Introduction The Pre-Raphaelite Brotherhood The Later Pre-Raphaelites Liverpool Pre-Raphaelites Further reading Index
Dr Laura MacCulloch is the former Curator of British Art at National Museums Liverpool, and current College Curator at Royal Holloway, University of London. While at Birmingham Museum and Art Gallery she curated Ford Madox Brown: The Unofficial Pre-Raphaelite, catalogued paintings, prints and drawings for their award winning Pre-Raphaelite online resource and completed her PhD thesis on Brown's works on paper.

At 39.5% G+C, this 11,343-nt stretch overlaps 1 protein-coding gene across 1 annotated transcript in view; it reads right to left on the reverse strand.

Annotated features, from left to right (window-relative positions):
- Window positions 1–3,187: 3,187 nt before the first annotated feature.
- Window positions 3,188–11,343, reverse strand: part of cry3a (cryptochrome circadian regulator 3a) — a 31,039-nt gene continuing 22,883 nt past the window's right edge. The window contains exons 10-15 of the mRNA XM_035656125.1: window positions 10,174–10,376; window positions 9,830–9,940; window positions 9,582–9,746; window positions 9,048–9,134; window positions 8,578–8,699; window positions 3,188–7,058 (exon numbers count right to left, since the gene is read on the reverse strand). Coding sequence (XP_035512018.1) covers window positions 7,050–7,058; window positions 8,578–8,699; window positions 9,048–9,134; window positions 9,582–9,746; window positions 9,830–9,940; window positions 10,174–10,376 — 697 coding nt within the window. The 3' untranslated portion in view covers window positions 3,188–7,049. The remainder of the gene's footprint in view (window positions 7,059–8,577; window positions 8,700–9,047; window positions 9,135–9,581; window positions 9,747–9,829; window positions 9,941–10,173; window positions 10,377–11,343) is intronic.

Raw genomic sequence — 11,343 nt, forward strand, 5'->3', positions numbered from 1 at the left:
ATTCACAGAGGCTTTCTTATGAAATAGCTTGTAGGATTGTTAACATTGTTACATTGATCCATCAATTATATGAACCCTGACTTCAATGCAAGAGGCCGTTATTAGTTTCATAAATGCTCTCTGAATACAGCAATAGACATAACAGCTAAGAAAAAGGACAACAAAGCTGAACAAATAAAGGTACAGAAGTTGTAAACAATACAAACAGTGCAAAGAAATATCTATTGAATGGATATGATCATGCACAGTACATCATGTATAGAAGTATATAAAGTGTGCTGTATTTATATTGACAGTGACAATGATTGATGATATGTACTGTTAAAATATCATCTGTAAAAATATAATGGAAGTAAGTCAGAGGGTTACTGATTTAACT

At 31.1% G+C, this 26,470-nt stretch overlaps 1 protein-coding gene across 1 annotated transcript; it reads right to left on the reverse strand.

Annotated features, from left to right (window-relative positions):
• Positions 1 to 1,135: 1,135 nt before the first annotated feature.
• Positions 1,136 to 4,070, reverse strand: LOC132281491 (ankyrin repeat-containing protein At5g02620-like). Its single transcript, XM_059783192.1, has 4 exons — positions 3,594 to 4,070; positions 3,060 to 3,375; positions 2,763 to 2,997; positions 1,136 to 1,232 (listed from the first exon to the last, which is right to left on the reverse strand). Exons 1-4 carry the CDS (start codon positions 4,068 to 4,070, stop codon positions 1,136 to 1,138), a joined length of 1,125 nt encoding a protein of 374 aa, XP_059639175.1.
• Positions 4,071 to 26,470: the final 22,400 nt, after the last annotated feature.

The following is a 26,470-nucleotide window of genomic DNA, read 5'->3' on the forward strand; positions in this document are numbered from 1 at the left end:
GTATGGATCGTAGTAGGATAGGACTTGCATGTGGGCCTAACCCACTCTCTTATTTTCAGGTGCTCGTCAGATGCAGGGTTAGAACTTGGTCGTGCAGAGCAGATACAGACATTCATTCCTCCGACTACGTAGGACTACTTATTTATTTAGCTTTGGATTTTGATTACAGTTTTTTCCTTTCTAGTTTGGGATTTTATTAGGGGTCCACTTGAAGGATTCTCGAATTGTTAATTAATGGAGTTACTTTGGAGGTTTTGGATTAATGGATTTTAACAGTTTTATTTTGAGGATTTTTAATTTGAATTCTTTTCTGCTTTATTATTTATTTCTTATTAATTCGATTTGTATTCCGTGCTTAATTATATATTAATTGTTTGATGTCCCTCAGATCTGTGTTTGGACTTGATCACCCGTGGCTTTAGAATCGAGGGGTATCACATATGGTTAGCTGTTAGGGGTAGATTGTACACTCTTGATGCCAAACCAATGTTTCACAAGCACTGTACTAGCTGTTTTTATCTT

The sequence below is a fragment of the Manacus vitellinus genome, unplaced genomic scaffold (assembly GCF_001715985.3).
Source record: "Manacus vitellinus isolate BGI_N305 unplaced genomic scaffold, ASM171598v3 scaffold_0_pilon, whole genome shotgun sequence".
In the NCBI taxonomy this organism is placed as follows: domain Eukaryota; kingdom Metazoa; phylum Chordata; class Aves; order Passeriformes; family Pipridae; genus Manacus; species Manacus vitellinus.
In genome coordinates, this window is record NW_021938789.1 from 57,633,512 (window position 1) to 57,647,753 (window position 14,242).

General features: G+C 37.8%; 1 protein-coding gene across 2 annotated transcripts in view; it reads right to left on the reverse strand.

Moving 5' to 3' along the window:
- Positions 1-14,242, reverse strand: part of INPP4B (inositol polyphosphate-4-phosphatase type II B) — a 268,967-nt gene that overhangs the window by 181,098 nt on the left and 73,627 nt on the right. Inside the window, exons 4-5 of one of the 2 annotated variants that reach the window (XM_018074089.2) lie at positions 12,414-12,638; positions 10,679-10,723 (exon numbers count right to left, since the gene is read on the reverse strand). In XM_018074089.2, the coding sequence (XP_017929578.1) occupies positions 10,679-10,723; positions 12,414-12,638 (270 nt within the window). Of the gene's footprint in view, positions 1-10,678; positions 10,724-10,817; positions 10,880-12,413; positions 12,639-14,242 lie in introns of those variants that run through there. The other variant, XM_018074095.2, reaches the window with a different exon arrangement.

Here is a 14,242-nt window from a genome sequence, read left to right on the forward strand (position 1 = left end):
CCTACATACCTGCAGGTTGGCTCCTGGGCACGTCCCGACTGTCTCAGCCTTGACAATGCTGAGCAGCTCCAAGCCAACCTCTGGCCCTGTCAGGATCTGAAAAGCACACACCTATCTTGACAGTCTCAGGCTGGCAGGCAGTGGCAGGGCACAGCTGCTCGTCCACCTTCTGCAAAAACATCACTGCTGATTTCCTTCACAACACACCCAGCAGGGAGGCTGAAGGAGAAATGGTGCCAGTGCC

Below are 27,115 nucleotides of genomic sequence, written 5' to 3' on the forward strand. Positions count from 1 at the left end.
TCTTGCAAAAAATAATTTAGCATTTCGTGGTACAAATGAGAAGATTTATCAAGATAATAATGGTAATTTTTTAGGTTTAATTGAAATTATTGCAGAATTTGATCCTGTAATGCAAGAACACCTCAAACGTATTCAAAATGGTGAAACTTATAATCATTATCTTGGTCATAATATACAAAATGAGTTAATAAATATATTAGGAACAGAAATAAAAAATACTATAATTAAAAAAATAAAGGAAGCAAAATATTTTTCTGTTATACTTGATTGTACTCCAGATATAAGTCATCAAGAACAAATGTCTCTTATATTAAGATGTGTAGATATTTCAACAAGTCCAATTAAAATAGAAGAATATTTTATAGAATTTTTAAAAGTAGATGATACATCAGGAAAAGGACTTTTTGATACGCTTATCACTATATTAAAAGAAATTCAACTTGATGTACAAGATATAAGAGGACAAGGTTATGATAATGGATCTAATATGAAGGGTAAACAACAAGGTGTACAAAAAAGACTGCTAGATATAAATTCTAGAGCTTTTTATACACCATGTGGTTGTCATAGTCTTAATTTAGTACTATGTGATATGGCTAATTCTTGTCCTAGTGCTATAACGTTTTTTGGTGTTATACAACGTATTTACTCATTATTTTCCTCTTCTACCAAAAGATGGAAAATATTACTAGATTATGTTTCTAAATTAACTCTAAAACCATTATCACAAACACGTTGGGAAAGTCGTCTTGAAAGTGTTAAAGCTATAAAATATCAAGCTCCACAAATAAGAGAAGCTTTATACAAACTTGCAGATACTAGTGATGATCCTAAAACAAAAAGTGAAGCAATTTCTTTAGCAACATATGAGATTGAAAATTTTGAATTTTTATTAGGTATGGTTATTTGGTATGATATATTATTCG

In the vast output of publications on the Pre-Raphaelites,(1) readers of Cercles may be excused if this attractive little monograph has escaped their notice. The author has impeccable credentials for writing on the Pre-Raphaelites: after her M.Phil. dissertation on 'The influence of Japan on Dante Gabriel Rossetti, 1854-1872' at the University of Birmingham, School of Fine Arts, 2005 and her Ph.D. Thesis obtained in 2009 at the same School on 'Ford Madox Brown : Works on paper and archive material at Birmingham museums and art gallery',(2) she curated Ford Madox Brown: The Unofficial Pre-Raphaelite, an exhibition held at the Birmingham Museum and Art Gallery from 24 August to 14 December 2008, and contributed to the Catalogue.(3) The Introduction by Sandra Penketh, Director of Art Galleries, National Museums Liverpool, reminds us that 'National Museums Liverpool holds one of the most significant collections of Pre-Raphaelite art in the country' , as visitors to the Ford Madox Brown retrospective in Manchester (2011-2012) (4) and the major Exhibition at the Tate in 2012-2013 (5) cannot have failed to notice if they looked at the provenance of the works lent, many of them featuring in Pre-Raphaelite Treasures. Her short text is invaluable in that it explains to readers who do not immediately see the connection between the Pre-Raphaelites and Liverpool that the wealthy 'mercantile collectors'  of Merseyside had an interest in the art of their time and bought many pictures now seen as part of the canon of Pre-Raphaelitism, like the oil which provides the cover illustration, John Everett Millais' The Black Brunswickers of 1860 [Plate 34], bought by William Lever (1851-1925), nowadays of Unilever fame, in 1898, with the money coming from his highly successful Sunlight Soap, made just across from Liverpool in the factory-cum-model-village which he built on the south bank of the Mersey estuary, Port Sunlight, in the 1890s. The soap manufacturer, who had by then become Viscount Leverhulme, also bought The Scapegoat (1854-55) by William Holman Hunt [Plate on double-page spread, 28-29] for the then considerable sum of GBP5,000 in 1923 (the artist is reported to have sold the picture originally for 450 guineas [GBP472.50]). The year before, Lever had founded the Lady Lever Art Gallery in Port Sunlight, now part of National Museums Liverpool. The trustees also bought in 1986 a well-known canvas of 1859 by Millais which had originally belonged to Lever, Spring (Apple Blossoms) [Plate 33]. National Museums Liverpool, on top of 'inheriting' the Lever collection, is also fortunate in comprising the major collection built up by the municipal authorities from the 19th century, and housed since 1877 at the Walker Art Gallery - named after a mayor and benefactor who had made his money in beer. The founding fathers of the Walker Art Gallery acquired three major works by their contemporaries, which form the backbone of the Pre-Raphaelite collections in Liverpool proper. In 1881, following its first public display-at the Gallery-they bought Dante Gabriel Rossetti's Dante's Dream of 1871 [Plate on double-page spread, 54-55] and three years later, Millais' Isabella (1848-49) [Plate on double-page spread, 20-21]. The Triumph of the Innocents by William Holman Hunt [Plate 59] was bought in 1891, directly from the author who had taken over ten years (1876-1887) to complete it. Continuing with the well-known Pre-Raphaelite masterpieces which were acquired later, we may mention, in chronological order of composition, The Stonebreaker (1857-58) by John Brett [Plate 27], The Finding of the Saviour in the Temple (1862) by William Holman Hunt [Plate 40 and inside back flap], Pandora (1878) by Dante Gabriel Rossetti [Plate 53] and The Beguiling of Merlin (1873-77) by Edward Burne-Jones [Plate 56]. Needless to say, these and lesser-known works (my favourite being the superb crayon-and-chalk portrait of Edward Lear (1857) by William Holman Hunt [Plate 30]) receive full scholarly treatment by Laura MacCulloch. While newcomers to the Pre-Raphaelites will find all the necessary background information, confirmed admirers will find plenty of new insights, notably on the intertextuality of many of the works illustrated-and many will probably discover little gems for the first time, like the magnificent caricature of Millais, Hunt and Rossetti by Frederick Sandys,(6) A Nightmare (1857) [Plate 25], a parody of A Dream of the Past : Sir Isumbras at the Ford by Millais (1857) [Plate 24]. In the vast output mentioned at the beginning, what makes this offering a unique one is the last chapter, specifically devoted to the 'Liverpool Pre-Raphaelites'. In it Laura MacCulloch particularly dwells on the links between the wealthy local patrons who endowed the institutions of Liverpool, the local art collectors with an interest in the work of the local painters associated in the Pre-Raphaelites and the artists themselves. Two further names emerge among these 'mercantile collectors': John Miller, who had made his fortune in tobacco and became William Lindsay Windus's principal patron (the rocks in his The Baa Lamb (1864) [Plate 91] are strongly reminiscent of those in the celebrated portrait (1853-54) of John Ruskin by Millais) and George Rae, a Birkenhead banker, who bought no fewer than 26 pictures from William Davis, a Dubliner who settled in Liverpool. Two are reproduced, with most welcome comments: Junction of the Liffey and Rye, near Leixlip (1857) [Plate 84] and The Rainbow (1858) [Plate 85]. Since this is a small world, one of Miller's daughters married Peter Paul Marshall of [William] Morris, Marshall, Faulkner & Co fame... It goes without saying that all Art School and University libraries should have a copy of this excellent monograph. Considering the wealth and quality of the full-colour illustrations (except Plate 93, which for some reason is not 'sharp' enough), the price asked is very attractive and makes it perfectly affordable to private individuals interested in the various facets, including 'local' ones, of this remarkable movement. It goes without saying that all Art School and University libraries should have a copy of this excellent monograph. Considering the wealth and quality of the full-colour illustrations, the price asked is very attractive and makes it perfectly affordable to private individuals interested in the various facets, including 'local' ones, of this remarkable movement. National Museums Liverpool (NML), incorporating major venues such as the Walker Art Gallery and the Lady Lever Art Gallery, hold a significant collection of Pre-Raphaelite art works, including paintings, works on paper and various decorative art objects. Previously some of these works have featured in books such as Scala's The Walker Art Gallery (1994) but there has been no dedicated publication to NML's Pre-Raphaelite works since Mary Bennett's Artists of the Pre-Raphaelite Circle, The First Generation: Catalogue of Works in the Walker Art Gallery, Lady Lever Art Gallery and Sudley Art Gallery (1988) and Frank Milner's The Pre-raphaelites: Pre-raphaelite paintings and drawings in Merseyside collections (1988). Pre-Raphaelite Treasures at National Museums Liverpool remedies this situation. Written by Laura MacCulloch, previously Curator of British Art at National Museums Liverpool, the book is an accessible companion to NML's Pre-Raphaelite collection, as well as to Pre-Raphaelitism more generally. The Walker Art Gallery dates from 1877, when it was built to provide a home for the exhibitions of the Liverpool Autumn Exhibitions (modelled on the Royal Academy Exhibitions in London). The Gallery made its first acquisition of Pre-Raphaelite work in 1881 with the purchase of Rossetti's Dante's Dream (1871). Acquisitions continued from this date and by the mid-twentieth century the majority of the Walker's Pre-Raphaelite collection was formed. As we learn from Pre-Raphaelite Treasures, The Lady Lever Art Gallery was founded in 1922 by William Hesketh Lever, co-founder of the soap manufacturing firm Lever Brothers and later Viscount Leverhulme, as a home for his personal art collection. Lever was particularly fond of the Pre-Raphaelites and purchased over twenty works by Millais alone. The third NML venue covered in Pre-Raphaelite Treasures is Sudley House, the home of nineteenth-century Liverpool ship-owner, George Holt, who collected contemporary art, including that of the Pre-Raphaelites. Important works held by NML include Millais's The Black Brunswicker (1860) and Isabella (1848-49), Burne-Jones's The Beguiling of Merlin (1873-77) and The Annunciation (1879), Holman Hunt's The Finding of the Saviour in the Temple (1854-65) and The Scapegoat (1854-56) and Rossetti's Dante's Dream, all of which are featured in Pre-Raphaelite Treasures. The book begins with a short Introduction by Sandra Penketh, Director of Art Galleries for National Museums Liverpool, which briefly introduces Pre-Raphaelitism and gives an overview of the origins of the Walker Art Gallery, the Lady Lever Art Gallery and Sudley House. Following this are three chapters authored by MacCulloch, 'The Pre-Raphaelite Brotherhood', 'The Later Pre-Raphaelites' and 'Liverpool Pre-Raphaelites'. Each chapter comprises a short overview essay on the chapter topic, followed by illustrated catalogue-style entries for selected art works. In all, seventy-one works, including both familiar and lesser-known, are illustrated and discussed in an engaging manner. The book is intended to be an accessible 'guide' rather than a scholarly account; there are no footnotes for following up sources of information and only a brief Further Reading list is included. However, the book achieves its aim to offer a 'succinct but highly informative overview of Pre-Raphaelite history and the Liverpool Pre-Raphaelites' (p. 9). For the purposes of the book, 'Pre-Raphaelite' is taken to mean the original Brotherhood members, associated figures such as Ford Madox Brown, Arthur Hughes, John Brett, Frederick Sandys, Henry Wallis, Emma Sandys. Simeon Solomon, Maria Spartali Stillman, Evelyn de Morgan and members of the 'Liverpool School', such as William Windus and James Campbell, all of whom are represented in the NML collections and in this book. This expansive understanding of Pre-Raphaelitism is welcome and one of the values of the book is that it features little-known artists, for example John Newton, Daniel Williamson and Joseph Worrall, alongside more familiar names. The book is therefore valuable in devoting space to non-canonical artists of the Pre-Raphaelite circle, who are well represented in the NML collections. A presentational quirk means that the Pre-Raphaelite Brotherhood is represented, through portraits on the inside front cover, as comprising five, rather than seven members, including the non-Brotherhood members William Morris and Edward Burne-Jones, which might be misleading for students or those new to Pre-Raphaelitism. Aside from this, the book is beautifully produced and illustrated. Even those already knowledgeable about Pre-Raphaelitism will learn new information about the work and artists presented in Pre-Raphaelite Treasures. The book is invaluable as a guide to Pre-Raphaelitism in the NML collections and in the North-West generally. As a Liverpool-based art history lecturer I will certainly be ordering copies of the book for our university library and will encourage students to use it to support their visits to the Walker Art Gallery, the Lady Lever Art Gallery and Sudley House. It is worth noting that the book can be obtained for the best price directly from the NML online shop (or venues), rather than other online outlets, with the added benefit of the funds going directly to support NML. ... the book is beautifully produced and illustrated. Even those already knowledgeable about Pre-Raphaelitism will learn new information about the work and artists presented in Pre-Raphaelite Treasures. The book is invaluable as a guide to Pre-Raphaelitism in the NML collections and in the North-West generally. As a Liverpool-based art history lecturer I will certainly be ordering copies of the book for our university library and will encourage students to use it to support their visits to the Walker Art Gallery, the Lady Lever Art Gallery and Sudley House.